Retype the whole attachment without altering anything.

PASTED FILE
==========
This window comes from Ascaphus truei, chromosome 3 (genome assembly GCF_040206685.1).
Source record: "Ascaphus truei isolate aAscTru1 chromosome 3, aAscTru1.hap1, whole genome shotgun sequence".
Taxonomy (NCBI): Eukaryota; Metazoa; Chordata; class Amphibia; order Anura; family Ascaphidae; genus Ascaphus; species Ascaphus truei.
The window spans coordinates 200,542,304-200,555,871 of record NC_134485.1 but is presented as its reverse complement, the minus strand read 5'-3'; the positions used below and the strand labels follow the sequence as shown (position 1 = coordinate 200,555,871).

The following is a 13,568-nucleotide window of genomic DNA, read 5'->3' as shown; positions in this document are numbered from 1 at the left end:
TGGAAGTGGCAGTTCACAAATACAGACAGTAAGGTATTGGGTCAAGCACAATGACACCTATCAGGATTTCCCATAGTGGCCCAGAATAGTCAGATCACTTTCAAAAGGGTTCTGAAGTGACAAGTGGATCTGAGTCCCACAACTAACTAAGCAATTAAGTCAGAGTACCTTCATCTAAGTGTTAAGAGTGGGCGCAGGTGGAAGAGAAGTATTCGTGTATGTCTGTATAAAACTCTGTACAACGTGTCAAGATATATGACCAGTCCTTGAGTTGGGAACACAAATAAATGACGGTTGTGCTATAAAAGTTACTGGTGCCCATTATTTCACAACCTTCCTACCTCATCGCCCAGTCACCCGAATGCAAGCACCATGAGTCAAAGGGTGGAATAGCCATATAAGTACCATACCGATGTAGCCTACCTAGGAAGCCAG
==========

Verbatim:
This window comes from Ascaphus truei, chromosome 3 (genome assembly GCF_040206685.1).
Source record: "Ascaphus truei isolate aAscTru1 chromosome 3, aAscTru1.hap1, whole genome shotgun sequence".
Taxonomy (NCBI): Eukaryota; Metazoa; Chordata; class Amphibia; order Anura; family Ascaphidae; genus Ascaphus; species Ascaphus truei.
The window spans coordinates 200,542,304-200,555,871 of record NC_134485.1 but is presented as its reverse complement, the minus strand read 5'-3'; the positions used below and the strand labels follow the sequence as shown (position 1 = coordinate 200,555,871).

The following is a 13,568-nucleotide window of genomic DNA, read 5'->3' as shown; positions in this document are numbered from 1 at the left end:
TGGAAGTGGCAGTTCACAAATACAGACAGTAAGGTATTGGGTCAAGCACAATGACACCTATCAGGATTTCCCATAGTGGCCCAGAATAGTCAGATCACTTTCAAAAGGGTTCTGAAGTGACAAGTGGATCTGAGTCCCACAACTAACTAAGCAATTAAGTCAGAGTACCTTCATCTAAGTGTTAAGAGTGGGCGCAGGTGGAAGAGAAGTATTCGTGTATGTCTGTATAAAACTCTGTACAACGTGTCAAGATATATGACCAGTCCTTGAGTTGGGAACACAAATAAATGACGGTTGTGCTATAAAAGTTACTGGTGCCCATTATTTCACAACCTTCCTACCTCATCGCCCAGTCACCCGAATGCAAGCACCATGAGTCAAAGGGTGGAATAGCCATATAAGTACCATACCGATGTAGCCTACCTAGGAAGCCAG